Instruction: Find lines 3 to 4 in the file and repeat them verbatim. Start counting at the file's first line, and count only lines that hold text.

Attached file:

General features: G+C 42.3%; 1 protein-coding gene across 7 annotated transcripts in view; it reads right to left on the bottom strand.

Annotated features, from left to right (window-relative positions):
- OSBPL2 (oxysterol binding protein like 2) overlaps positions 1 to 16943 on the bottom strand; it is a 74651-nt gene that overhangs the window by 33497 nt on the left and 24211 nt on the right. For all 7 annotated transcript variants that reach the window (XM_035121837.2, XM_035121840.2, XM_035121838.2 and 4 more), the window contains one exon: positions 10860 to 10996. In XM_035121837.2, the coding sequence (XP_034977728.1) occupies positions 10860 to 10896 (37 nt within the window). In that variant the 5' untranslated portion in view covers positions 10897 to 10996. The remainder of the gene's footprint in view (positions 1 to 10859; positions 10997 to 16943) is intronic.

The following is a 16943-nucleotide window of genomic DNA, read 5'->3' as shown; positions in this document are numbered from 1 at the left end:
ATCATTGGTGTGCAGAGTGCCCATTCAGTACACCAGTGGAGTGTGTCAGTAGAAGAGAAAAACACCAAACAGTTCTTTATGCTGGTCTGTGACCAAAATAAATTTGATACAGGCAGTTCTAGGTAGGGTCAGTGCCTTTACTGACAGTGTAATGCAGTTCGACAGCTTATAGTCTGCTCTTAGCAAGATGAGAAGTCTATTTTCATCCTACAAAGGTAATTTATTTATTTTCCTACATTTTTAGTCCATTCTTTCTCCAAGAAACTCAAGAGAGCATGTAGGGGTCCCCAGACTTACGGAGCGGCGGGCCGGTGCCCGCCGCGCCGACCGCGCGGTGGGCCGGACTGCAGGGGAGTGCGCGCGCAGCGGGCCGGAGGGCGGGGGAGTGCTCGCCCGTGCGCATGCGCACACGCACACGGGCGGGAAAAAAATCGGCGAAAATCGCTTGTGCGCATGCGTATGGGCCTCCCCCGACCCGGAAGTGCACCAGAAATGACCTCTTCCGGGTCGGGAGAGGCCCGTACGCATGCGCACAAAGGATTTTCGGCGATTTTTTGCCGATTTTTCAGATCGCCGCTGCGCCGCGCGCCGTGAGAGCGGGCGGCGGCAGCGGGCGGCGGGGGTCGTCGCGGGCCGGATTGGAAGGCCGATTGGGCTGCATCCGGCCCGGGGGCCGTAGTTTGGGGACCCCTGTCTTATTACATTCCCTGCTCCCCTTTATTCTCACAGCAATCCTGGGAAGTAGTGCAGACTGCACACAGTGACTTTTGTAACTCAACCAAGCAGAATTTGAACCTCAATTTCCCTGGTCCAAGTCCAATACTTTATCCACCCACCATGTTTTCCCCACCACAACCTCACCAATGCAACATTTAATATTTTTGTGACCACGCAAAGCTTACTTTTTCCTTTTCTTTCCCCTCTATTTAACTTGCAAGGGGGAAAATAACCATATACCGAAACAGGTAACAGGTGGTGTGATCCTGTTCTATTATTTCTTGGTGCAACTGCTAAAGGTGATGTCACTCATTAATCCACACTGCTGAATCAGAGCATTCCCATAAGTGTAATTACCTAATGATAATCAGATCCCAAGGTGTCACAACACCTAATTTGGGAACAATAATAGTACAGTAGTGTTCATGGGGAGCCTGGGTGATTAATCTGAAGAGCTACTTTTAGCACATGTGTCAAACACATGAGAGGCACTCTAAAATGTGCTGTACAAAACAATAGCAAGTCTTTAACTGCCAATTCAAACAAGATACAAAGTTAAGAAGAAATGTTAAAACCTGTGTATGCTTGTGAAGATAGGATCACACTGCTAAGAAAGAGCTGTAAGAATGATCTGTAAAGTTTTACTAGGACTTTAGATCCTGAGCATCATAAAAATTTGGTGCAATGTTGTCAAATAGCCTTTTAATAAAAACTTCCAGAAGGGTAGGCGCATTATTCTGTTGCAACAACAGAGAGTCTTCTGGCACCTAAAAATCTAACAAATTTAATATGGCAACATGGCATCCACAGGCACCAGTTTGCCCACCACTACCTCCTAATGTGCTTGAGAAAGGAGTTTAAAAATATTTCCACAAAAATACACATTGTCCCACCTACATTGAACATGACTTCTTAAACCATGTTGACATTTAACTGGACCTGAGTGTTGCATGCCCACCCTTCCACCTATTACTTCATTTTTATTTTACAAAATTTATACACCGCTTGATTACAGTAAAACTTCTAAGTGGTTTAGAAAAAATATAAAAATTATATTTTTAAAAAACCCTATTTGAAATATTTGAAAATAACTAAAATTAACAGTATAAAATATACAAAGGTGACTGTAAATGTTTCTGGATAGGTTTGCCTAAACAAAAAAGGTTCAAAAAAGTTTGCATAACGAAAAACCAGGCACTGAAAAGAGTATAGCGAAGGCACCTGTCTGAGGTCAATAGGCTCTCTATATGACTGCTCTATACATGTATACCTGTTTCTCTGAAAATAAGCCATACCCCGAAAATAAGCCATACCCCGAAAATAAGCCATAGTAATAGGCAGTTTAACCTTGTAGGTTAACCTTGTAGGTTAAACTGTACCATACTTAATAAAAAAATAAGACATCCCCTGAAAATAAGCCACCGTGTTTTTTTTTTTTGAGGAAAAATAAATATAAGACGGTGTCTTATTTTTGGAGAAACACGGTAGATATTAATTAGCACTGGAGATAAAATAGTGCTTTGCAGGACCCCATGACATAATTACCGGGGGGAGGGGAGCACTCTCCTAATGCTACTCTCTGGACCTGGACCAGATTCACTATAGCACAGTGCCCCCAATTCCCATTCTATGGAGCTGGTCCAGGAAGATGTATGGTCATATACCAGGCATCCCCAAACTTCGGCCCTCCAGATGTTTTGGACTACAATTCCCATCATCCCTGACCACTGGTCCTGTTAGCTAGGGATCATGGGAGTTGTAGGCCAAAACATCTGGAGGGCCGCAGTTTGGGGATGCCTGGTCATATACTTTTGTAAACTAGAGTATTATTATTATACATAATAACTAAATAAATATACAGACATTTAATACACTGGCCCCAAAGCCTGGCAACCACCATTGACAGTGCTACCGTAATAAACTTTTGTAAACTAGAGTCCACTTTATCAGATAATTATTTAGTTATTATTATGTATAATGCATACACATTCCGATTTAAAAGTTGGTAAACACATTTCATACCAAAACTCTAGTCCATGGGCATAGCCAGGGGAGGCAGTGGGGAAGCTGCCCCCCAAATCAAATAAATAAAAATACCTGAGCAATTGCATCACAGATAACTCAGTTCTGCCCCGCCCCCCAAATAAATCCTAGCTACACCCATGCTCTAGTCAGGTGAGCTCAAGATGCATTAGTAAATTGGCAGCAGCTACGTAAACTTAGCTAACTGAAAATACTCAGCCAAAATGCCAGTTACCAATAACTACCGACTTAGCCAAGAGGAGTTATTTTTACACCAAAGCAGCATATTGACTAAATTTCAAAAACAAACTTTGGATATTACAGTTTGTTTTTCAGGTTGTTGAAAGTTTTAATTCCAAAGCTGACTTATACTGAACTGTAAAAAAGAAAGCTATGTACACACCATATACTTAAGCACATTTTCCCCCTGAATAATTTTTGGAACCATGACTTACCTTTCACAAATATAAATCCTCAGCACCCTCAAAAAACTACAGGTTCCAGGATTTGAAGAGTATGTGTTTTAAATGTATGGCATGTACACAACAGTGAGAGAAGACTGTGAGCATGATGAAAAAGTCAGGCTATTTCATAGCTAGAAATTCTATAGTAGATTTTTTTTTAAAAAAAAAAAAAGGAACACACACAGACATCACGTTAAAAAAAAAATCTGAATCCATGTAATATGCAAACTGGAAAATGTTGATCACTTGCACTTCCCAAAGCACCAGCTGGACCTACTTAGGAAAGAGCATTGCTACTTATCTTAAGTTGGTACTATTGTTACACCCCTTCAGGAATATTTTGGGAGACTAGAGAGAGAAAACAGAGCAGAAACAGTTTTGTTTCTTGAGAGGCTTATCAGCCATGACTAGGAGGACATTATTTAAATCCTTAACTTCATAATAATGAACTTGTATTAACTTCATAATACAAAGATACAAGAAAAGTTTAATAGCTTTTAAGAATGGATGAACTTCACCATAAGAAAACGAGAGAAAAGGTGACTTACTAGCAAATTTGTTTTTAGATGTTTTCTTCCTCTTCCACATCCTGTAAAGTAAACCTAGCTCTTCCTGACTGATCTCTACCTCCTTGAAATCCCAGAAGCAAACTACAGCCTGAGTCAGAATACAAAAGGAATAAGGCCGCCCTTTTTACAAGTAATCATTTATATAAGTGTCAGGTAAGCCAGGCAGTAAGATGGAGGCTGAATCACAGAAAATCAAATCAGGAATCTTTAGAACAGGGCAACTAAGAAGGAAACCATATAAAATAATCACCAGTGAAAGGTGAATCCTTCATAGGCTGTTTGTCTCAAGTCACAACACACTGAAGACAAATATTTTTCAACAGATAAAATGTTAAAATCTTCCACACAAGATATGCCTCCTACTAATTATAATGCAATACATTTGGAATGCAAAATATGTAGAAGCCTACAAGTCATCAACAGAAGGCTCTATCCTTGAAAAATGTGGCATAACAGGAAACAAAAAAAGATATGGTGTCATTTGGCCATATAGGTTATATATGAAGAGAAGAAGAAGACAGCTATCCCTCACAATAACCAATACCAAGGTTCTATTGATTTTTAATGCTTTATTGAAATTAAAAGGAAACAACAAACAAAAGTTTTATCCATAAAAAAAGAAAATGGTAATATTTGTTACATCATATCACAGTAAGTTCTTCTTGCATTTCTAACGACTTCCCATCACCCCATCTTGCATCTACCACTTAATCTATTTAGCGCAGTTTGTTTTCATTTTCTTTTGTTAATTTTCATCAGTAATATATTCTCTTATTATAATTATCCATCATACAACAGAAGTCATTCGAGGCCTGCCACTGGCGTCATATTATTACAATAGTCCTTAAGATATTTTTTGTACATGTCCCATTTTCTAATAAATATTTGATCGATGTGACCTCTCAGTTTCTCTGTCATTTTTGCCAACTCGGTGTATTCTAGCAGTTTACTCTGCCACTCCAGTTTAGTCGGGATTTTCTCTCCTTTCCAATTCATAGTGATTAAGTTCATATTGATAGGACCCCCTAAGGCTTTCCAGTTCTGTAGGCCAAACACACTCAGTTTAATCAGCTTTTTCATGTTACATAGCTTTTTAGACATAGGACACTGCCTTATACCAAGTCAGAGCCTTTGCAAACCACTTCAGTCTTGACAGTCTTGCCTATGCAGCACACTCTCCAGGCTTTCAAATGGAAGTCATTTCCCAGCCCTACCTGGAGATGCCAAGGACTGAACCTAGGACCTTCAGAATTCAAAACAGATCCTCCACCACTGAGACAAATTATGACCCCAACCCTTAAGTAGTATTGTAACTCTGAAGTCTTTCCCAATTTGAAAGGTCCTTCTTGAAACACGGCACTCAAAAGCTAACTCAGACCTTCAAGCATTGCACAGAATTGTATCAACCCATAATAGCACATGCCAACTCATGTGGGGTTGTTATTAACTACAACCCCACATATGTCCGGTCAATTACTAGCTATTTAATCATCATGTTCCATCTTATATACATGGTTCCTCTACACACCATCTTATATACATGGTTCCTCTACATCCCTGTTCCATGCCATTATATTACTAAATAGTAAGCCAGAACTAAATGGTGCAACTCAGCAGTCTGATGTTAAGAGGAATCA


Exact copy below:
- OSBPL2 (oxysterol binding protein like 2) overlaps positions 1 to 16943 on the bottom strand; it is a 74651-nt gene that overhangs the window by 33497 nt on the left and 24211 nt on the right. For all 7 annotated transcript variants that reach the window (XM_035121837.2, XM_035121840.2, XM_035121838.2 and 4 more), the window contains one exon: positions 10860 to 10996. In XM_035121837.2, the coding sequence (XP_034977728.1) occupies positions 10860 to 10896 (37 nt within the window). In that variant the 5' untranslated portion in view covers positions 10897 to 10996. The remainder of the gene's footprint in view (positions 1 to 10859; positions 10997 to 16943) is intronic.

The following is a 16943-nucleotide window of genomic DNA, read 5'->3' as shown; positions in this document are numbered from 1 at the left end: